Friday 17 November 2017

Wyck Hill can upset odds to grab Grand prize

Ruby Walsh on Rockyaboya, celebrates after winning the Paddy Power Steeplechase.
Ruby Walsh on Rockyaboya, celebrates after winning the Paddy Power Steeplechase.
Richard Forristal

Richard Forristal

Jim Dreaper and Andrew Lynch have a serious chance of securing their second triumph together in the Coral Welsh National with Goonyella at Chepstow this afternoon.

Notre Pere's famous 2008 coup remains the only Irish-trained winner of the marathon event, and Goonyella looks tailor-made for the three-mile-five-furlong feature. A decent point-to-point and hunter chaser, the Presenting six-year-old's saddle slipped on his handicap bow in the Irish Grand National, but he confirmed his potential as a cracking staying prospect when carrying a light weight to victory over a trip similar to today's at Punchestown in April.

ENCOURAGING

On his reappearance, he finished an encouraging second over an inadequate two miles and six furlongs at Galway, and then performed with plenty of credit when stepped up in class for the Troytown Chase at Navan. A one-paced fifth in the end there, Goonyella gets in here off a 2lb higher mark of 138 for 10st 1lb, which is fair for such an unexposed individual.

All told, he is just 11lb higher than when winning at Punchestown. With conditions to suit, then, he appeals as being a rock-solid each-way option, although he is now short enough at 8/1 for such a competitive 20-runner handicap.

The suspicion is that there is plenty of value to be found elsewhere, and the one that appeals as being vastly overpriced is David Bridgewater's Wyck Hill. When JP McManus bought the nine-year-old in the new year, he had won four of his first six starts over fences, latterly seeing off Katenko in a gruelling heavy-ground affair at Ascot.

Katenko went on to frank that form with two successive wins, the second a runaway success off an 11lb higher rating. Wyck Hill, however, subsequently failed to progress as expected.

He didn't act on the fast track in a valuable handicap at Kempton in February and returned injured to boot, but his third over three miles in deep ground at Punchestown in April off 141 was more encouraging.

While little went right for him on his reappearance at Ascot in November, his turn in the Becher Chase at Aintree three weeks ago really caught the eye. Despite getting outpaced again on the flat Liverpool track at around halfway, he kept responding. In the end, he finished ninth, beaten 22 lengths, but that doesn't do the effort justice, as he ran on with purpose at the end of the three-and-a-quarter-mile journey despite being off the bridle for an awfully long way.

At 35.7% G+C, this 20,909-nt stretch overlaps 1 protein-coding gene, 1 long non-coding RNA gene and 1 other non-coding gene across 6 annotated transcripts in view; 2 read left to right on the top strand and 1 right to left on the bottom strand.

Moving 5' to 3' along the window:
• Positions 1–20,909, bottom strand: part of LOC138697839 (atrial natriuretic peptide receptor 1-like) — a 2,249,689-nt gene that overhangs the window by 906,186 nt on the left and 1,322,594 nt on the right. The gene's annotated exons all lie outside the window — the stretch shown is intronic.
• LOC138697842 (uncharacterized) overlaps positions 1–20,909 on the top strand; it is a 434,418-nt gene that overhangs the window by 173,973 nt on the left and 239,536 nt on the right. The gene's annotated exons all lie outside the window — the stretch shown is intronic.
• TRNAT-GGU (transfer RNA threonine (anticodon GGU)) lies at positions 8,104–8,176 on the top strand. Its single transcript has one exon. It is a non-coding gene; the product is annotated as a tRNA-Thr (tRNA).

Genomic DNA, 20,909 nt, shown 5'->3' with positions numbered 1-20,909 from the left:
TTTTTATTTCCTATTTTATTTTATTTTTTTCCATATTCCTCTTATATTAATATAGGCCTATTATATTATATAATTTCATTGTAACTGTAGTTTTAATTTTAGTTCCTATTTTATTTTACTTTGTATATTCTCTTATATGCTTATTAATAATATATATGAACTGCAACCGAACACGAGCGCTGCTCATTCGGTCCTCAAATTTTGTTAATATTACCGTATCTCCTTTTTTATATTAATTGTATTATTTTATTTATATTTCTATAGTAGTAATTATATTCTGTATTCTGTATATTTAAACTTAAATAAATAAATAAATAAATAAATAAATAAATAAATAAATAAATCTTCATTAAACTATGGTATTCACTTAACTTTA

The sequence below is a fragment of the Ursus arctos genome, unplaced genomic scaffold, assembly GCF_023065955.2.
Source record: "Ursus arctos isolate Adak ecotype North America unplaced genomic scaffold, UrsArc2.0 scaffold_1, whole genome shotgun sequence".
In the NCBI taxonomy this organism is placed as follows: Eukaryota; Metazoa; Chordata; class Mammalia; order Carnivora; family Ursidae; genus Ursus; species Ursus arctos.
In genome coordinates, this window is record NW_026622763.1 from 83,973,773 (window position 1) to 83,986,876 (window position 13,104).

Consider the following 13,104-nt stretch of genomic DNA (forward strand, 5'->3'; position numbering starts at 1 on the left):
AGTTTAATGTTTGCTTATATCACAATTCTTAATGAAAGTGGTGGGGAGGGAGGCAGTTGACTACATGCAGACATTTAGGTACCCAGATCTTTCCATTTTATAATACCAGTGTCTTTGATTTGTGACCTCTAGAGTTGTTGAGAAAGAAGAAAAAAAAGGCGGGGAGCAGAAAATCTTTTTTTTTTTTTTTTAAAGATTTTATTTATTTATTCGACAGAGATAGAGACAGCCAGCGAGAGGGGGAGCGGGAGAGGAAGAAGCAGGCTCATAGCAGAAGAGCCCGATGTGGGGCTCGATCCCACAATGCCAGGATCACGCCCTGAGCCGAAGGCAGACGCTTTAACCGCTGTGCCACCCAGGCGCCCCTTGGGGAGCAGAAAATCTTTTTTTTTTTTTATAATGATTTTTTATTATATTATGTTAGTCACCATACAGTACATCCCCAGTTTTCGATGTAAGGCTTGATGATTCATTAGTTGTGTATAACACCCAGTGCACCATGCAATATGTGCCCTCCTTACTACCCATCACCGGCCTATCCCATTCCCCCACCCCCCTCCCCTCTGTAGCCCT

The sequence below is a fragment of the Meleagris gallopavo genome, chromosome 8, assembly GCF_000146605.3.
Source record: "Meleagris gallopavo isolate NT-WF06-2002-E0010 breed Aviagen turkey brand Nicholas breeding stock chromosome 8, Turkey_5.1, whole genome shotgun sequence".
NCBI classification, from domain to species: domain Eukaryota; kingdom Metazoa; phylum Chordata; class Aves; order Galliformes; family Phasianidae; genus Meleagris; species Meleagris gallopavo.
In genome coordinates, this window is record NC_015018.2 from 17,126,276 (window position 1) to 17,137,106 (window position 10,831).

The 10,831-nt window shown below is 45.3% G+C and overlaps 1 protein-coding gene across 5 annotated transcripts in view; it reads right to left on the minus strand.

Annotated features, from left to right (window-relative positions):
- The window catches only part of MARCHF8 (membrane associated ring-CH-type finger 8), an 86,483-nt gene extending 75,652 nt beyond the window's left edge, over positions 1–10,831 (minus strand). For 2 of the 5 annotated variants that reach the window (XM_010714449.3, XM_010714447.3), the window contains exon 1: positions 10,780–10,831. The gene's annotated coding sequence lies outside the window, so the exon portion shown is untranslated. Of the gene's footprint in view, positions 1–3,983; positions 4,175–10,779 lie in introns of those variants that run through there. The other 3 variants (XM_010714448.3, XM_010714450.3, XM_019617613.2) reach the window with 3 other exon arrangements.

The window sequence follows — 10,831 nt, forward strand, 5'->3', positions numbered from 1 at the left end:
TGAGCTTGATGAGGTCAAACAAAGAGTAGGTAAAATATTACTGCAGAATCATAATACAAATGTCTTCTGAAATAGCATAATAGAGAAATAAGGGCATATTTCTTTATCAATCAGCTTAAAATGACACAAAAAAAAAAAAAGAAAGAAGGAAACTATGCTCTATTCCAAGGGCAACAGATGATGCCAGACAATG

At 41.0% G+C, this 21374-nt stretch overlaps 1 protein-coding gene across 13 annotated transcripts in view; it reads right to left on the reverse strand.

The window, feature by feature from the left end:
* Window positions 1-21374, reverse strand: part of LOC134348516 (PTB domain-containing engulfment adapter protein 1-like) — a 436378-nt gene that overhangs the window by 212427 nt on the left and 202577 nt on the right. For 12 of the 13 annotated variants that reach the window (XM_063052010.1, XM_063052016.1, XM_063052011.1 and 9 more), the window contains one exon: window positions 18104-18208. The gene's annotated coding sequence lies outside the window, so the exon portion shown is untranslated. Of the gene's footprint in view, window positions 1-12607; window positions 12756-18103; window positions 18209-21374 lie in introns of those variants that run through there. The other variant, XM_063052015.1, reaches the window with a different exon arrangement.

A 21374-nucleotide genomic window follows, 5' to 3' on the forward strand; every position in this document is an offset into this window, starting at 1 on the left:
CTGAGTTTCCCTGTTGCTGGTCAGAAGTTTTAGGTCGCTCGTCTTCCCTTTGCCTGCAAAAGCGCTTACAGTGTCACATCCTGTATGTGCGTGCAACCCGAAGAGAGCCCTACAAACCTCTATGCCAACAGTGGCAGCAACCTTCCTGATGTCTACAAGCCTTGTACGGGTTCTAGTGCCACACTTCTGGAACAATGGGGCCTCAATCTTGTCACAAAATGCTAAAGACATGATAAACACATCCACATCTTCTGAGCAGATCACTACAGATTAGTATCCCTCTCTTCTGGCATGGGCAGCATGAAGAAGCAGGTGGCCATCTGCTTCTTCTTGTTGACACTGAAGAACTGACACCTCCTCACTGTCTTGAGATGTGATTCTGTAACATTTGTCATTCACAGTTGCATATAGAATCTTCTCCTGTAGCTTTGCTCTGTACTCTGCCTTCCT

Today, Wyck Hill will relish the extreme distance and the bottomless ground, and he has the assistance of the excellent Tom O'Brien. With just 10st 3lb to carry, the partnership is fancied to defy odds of 25/1 to secure the Wexford-born rider his second win in the race.

Another McManus runner that might be underestimated by the layers is Captain Cutter in the Grade One Challow Novices' Hurdle at Newbury. Nicky Henderson's six-year-old had some smart bumper form last term, winning on his Ascot debut before finishing third to Red Sherlock and then signing off with a second to Turnandgo at Punchestown.

He has won both his hurdle starts this term, though some viewers were less than impressed that he had to be pushed out to land odds of 1/7 on decent ground at Market Rasen last time. To these eyes, though, he was guilty of little more than idling against inferior opposition.

Sons of Westerner can be like that, and he actually won quite snugly, so odds of 8/1 look too big now that he steps up to three miles on heavy ground that suits him well. Needless to say, the likes of Creepy, Oscar Rock and Shantou Magic are the best opposition that he has come up against, but Captain Cutter has bundles of scope for improvement.

In the subsequent novices' chase, Harry Fry's highly-regarded Vukovar warrants a second chance despite getting caught on his chasing bow at Warwick. On his first start since June that day, the handsome four-year-old had to make all his own running on his fencing bow, and lost little in getting collared by the more experienced and race-fit Mr Mole.

Best bet: Vukovar

Watching brief

There are some decent entries at Punchestown on Tuesday and Fairyhouse on Wednesday, but one that would be especially interesting -- if he turns up in a beginners' chase at either venue -- is the Colm Murphy-trained Marlbrook. A gorgeous son of Beneficial, the JP McManus-owned five-year-old has run just three times in his life.

He won his point-to-point at Nenagh in January, ran away with a Gowran Park bumper in March, and then finished third to Champagne Fever on his fencing bow at Punchestown last month. That was a tremendous performance for such an inexperienced horse, as he fenced brilliantly and travelled smoothly before eventually tiring in the straight. Marlbrook might well be the horse to take Murphy back into the big time.

Irish Independent

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